Transgenderism in sport: an unfair advantage or the right thing to do?

In March 2023, World Athletics banned transgender women from athletics events, putting trans women in the shadows of athletics and creating another stumbling block for South African hero and double Olympic gold medalist Caster Semenya, who is now 32 years old. where we play at the elite level, what does it mean at the university level?

How do we embrace transgenderism in sport to ensure equitable access to sporting opportunities, provide support and embrace initiatives towards a dynamic and inclusive student-centred environment, was a topic discussed by panelists at the National Association for Student Development Professionals (Nasdev) which lasted for three days. ) Women in Leadership Conference with the theme “Achieving Gender Parity – Include, Enrich, Innovate”.

“The world is changing,” Cecilia ‘Coach’ Molokwane, president of Netball SA, said on the podium after South Africa hosted the Netball World Cup and placed sixth against the best in the world. “When we grew up, netball was for girls, soccer and rugby were for boys. Now girls can play soccer, and boys can play netball. Opening the door to transgender sportsmen is just another challenge, and when there is a challenge, there is always a solution.”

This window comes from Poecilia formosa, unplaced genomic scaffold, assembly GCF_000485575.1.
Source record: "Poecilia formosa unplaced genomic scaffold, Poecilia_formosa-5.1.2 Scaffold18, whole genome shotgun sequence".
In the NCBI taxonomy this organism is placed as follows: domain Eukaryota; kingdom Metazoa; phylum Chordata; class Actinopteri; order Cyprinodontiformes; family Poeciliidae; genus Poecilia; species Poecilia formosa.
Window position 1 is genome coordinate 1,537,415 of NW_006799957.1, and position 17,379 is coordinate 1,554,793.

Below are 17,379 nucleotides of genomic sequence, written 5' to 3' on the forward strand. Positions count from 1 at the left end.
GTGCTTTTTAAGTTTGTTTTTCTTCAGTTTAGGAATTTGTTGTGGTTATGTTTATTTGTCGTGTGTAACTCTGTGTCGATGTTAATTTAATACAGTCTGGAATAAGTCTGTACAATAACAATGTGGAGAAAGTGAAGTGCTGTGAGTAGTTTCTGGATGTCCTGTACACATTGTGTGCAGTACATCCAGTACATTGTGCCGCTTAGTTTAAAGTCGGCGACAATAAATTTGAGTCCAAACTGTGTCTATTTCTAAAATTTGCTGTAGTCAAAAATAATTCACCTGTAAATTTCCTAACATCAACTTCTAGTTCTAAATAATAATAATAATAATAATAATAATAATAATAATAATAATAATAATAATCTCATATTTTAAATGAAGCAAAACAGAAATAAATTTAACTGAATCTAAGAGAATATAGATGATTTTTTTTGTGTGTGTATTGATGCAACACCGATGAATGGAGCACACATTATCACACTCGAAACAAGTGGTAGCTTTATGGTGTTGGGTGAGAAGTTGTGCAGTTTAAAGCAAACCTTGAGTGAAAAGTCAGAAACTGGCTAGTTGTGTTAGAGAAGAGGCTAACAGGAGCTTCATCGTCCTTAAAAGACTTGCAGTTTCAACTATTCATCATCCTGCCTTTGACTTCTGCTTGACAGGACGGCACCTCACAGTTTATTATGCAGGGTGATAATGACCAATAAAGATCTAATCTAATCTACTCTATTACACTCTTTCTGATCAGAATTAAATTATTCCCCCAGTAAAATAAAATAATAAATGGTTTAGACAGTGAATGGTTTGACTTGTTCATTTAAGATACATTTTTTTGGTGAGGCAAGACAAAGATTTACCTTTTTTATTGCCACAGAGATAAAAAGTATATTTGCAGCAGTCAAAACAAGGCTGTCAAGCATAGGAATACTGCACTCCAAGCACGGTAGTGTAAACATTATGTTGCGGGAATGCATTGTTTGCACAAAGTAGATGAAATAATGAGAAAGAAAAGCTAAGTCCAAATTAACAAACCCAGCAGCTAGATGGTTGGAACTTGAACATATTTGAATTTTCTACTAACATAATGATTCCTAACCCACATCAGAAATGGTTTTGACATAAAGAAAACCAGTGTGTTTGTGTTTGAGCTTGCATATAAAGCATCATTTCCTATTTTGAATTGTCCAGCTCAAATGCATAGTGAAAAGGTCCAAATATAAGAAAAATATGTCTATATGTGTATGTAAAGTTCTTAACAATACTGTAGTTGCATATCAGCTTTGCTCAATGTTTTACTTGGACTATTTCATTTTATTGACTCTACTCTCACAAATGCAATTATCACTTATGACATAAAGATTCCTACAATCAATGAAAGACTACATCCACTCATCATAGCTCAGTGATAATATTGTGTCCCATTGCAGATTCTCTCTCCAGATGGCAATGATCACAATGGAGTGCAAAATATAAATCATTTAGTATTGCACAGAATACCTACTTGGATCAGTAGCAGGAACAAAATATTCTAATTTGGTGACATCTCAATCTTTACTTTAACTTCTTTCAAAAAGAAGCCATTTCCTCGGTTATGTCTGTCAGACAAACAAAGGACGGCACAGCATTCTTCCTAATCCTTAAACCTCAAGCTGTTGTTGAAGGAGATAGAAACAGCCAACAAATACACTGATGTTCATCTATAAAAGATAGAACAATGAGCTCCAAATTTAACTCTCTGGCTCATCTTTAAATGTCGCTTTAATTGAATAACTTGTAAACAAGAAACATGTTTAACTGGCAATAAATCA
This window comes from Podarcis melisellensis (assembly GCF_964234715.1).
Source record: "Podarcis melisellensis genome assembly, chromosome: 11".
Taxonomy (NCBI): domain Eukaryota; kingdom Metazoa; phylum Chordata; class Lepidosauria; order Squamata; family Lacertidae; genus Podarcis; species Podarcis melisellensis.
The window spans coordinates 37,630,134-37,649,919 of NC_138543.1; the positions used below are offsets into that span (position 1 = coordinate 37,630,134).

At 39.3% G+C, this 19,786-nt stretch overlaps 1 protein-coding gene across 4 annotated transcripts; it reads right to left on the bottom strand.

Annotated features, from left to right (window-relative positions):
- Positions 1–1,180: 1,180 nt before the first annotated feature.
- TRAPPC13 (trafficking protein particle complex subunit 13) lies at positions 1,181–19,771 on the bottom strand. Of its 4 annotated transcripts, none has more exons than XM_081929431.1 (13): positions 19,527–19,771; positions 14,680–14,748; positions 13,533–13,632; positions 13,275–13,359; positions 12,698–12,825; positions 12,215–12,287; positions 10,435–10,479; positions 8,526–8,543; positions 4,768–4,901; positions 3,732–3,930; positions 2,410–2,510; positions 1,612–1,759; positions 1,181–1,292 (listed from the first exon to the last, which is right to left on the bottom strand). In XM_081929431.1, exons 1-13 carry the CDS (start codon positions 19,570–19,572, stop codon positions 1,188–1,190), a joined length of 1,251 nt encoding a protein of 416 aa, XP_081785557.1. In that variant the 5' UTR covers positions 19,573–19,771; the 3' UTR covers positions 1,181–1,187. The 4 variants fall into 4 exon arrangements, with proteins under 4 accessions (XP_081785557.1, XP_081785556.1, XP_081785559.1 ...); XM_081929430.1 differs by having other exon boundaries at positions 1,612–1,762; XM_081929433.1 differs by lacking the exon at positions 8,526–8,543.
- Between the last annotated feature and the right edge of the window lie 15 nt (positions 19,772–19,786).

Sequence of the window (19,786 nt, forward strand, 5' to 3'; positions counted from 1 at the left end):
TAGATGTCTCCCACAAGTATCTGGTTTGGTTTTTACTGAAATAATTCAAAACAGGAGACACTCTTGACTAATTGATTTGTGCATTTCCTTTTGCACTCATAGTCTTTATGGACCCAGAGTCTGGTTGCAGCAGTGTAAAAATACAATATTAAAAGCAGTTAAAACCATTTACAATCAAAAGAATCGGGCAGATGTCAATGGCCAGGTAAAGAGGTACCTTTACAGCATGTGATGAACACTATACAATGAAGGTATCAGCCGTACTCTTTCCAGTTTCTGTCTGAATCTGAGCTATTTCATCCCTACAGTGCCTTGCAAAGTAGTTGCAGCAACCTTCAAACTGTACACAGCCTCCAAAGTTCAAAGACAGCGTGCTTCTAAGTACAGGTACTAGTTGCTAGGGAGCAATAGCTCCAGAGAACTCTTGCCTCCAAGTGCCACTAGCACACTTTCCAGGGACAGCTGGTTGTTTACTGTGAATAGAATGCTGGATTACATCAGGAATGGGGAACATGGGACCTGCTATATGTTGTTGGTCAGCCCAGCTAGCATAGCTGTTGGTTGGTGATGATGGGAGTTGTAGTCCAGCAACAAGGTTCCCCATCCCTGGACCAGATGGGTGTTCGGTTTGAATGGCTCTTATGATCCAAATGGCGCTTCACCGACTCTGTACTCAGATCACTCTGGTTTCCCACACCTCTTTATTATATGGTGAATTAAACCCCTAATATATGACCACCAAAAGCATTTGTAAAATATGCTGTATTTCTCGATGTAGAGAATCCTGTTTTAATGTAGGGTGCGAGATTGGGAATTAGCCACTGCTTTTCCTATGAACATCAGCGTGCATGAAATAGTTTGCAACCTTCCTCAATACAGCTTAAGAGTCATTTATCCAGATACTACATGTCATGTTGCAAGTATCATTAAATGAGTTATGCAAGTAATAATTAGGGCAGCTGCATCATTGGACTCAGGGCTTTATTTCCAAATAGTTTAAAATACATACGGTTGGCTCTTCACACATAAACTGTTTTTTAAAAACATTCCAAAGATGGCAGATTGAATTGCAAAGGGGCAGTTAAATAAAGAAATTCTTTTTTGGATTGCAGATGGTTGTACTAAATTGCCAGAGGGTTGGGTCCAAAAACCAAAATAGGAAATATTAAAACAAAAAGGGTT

In the recent 2023 Netball World Cup, team Canada, with little fuss, entered star quarterback Quinn, an openly transgender athlete who dropped their first name after leaving as nonbinary in September 2020. That same month, World Aquatics announced the category is open to athletes whose gender is different at birth, a compromise on the 2022 ban.

“Yes, the wheels of society are turning, but they are turning very slowly.”

“Yes, the wheels in society are turning, but they are turning very slowly,” said Nomsa Mahlangu, president of University Sports SA (USSA) and senior director of sports at the University of Johannesburg. A trailblazer, she was the first woman to serve as president of the USSA, and the first woman to be democratically elected to the Soccer Association of SA, an arena traditionally dominated by men.

“By hosting this event, we are creating an opportunity to amplify women’s voices, and provide a platform to address issues faced by women as a whole, something which is just the thing during Women’s Month,” said Pura Mgolombane, executive director of Student Affairs at UCT. “Through this conference, we intend to raise these issues, and their impact on women, with a purpose [of] together to create suitable and liberating solutions.”